Stories from the Revolution

In the city of Santa Clara, Cuba, Judith and I wandered over to Parque Vidal - the geographical, social, and commercial nucleus of town. There were alot of people out tonight - couples strolling, children playing, and local vendors selling food. We met a man named Francisco who sells peanuts for 1CUP ($0.05CDN) each. He had been working all day and decided to sit with us and tell a few stories. Francisco is 81 years old. He lives with his 109 year old mother and wife who is just younger than himself. Every day, he walks 2.5km to the center of town to sell Peanuts. The rations that the government distributes are not enough to live on for the entire month so he must do what he can to bring in more money to care for his elderly family. His age reflects the things he has lived through. For an hour, he recounted stories about the revolution of the late 1950's and early 60's.

We sat on a park bench looking across the street at the government run radio station and the Hotel Santa Clara Libre. Francisco related the story of
Che’s fighters facing off with Cuban dictator Fulgencio Batista’s snipers who holed up in the hotel. He also spoke about change - about when he was young, only people of European ancestry were allowed to enter the park and those with dark skin or who were descendants of slaves had to remain outside.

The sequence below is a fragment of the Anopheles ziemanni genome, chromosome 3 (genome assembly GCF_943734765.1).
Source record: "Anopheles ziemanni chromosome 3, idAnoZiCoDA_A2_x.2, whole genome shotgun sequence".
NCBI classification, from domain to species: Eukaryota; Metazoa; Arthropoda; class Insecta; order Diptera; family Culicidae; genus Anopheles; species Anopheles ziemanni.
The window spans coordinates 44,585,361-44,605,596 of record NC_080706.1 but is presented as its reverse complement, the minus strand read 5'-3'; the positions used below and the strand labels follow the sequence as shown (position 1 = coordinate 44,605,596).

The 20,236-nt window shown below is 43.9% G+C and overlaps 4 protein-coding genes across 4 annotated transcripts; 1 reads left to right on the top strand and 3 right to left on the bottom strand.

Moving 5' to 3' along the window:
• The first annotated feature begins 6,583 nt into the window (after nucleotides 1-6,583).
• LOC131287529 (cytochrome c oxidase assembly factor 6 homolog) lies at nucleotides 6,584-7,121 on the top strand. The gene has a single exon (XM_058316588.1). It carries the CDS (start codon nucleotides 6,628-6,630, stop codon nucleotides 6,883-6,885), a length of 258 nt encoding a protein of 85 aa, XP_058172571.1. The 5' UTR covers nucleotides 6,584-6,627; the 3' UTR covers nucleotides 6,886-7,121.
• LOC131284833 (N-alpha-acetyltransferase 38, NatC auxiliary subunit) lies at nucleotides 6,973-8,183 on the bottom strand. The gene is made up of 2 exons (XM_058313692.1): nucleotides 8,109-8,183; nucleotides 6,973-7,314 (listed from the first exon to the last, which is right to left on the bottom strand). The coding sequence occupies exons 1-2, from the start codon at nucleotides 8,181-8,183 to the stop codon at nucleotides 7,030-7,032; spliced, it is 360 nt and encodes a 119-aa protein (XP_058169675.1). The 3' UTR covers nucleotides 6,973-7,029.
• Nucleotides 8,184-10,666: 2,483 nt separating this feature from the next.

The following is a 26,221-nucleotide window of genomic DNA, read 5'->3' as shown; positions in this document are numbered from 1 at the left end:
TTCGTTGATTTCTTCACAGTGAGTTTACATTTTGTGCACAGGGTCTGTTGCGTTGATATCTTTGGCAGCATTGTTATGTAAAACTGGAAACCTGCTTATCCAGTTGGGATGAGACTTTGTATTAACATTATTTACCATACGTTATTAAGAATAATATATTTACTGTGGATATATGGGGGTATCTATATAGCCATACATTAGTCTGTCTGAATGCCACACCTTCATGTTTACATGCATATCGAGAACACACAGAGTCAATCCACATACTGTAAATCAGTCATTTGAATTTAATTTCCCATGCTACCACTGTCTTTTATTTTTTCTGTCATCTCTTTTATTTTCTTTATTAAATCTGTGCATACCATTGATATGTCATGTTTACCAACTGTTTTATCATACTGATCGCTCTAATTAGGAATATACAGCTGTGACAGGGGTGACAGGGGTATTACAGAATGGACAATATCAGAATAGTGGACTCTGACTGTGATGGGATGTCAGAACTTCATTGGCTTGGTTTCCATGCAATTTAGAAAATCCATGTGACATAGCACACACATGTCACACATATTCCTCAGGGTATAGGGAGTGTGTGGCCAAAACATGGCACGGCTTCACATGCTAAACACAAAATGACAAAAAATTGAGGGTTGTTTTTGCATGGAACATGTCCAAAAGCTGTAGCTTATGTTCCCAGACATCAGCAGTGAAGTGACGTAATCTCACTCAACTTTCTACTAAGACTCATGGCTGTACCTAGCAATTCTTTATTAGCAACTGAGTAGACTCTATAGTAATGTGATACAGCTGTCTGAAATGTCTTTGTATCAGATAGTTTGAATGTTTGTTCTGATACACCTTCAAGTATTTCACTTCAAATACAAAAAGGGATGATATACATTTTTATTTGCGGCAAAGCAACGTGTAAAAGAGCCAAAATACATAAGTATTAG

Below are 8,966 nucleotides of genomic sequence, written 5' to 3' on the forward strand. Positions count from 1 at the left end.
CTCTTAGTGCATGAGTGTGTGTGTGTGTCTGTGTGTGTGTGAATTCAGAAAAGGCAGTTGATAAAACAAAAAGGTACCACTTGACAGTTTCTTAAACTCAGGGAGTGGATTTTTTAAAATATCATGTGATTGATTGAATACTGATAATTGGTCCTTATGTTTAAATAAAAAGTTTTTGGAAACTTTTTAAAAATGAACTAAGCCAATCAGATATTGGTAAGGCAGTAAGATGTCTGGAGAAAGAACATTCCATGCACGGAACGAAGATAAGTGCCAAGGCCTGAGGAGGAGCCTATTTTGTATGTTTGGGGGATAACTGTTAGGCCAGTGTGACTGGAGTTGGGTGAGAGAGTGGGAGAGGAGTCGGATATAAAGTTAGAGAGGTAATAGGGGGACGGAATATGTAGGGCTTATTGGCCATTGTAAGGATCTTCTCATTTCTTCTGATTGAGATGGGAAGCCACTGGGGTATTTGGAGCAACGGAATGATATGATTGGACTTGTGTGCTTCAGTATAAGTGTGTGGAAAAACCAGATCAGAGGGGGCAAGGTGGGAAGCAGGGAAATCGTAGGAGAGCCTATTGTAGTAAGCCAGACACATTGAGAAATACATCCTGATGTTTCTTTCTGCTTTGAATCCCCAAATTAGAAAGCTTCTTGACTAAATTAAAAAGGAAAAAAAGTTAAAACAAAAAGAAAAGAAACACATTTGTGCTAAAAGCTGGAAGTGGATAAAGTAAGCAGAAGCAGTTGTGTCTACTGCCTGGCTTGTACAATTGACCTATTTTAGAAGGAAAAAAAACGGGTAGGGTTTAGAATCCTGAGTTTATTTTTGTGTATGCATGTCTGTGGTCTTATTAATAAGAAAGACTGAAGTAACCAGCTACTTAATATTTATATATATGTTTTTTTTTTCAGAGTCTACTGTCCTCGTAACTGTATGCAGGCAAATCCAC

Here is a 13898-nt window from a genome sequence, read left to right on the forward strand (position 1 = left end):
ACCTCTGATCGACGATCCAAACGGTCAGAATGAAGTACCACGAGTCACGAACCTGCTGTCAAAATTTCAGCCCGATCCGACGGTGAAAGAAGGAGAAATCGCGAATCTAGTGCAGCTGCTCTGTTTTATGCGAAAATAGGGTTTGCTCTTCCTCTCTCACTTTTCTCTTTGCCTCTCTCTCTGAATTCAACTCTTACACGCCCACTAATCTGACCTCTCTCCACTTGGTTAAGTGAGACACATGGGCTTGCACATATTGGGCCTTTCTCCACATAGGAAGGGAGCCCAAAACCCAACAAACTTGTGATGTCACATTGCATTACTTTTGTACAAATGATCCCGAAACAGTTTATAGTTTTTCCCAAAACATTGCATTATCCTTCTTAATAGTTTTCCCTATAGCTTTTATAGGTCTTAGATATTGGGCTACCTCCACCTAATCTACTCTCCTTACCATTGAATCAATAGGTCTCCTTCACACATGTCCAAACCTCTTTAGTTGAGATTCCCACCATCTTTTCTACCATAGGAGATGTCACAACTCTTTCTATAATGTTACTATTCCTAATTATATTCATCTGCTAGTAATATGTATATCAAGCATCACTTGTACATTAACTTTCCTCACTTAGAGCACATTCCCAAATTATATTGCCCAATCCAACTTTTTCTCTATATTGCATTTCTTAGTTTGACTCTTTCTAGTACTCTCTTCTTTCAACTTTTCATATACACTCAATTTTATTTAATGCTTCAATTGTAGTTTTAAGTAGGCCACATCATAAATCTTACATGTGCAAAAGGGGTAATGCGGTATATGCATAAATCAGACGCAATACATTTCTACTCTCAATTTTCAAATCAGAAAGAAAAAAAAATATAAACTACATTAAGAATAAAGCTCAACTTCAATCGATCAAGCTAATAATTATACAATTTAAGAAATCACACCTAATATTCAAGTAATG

For a man of his age, he had an amazing memory. He spoke with such detail. He remembered the exact prices for common staples in the 1950's and could vividly remember how the city looked back then as he related it to us.

It was one of those experiences that makes life so special.

As our chance meeting ended, we offered to give him a ride so he didn't have to walk the 2.5km home but he gracefully declined saying that he enjoys the walk as it gives him time to think, to enjoy the scenery, and to remember.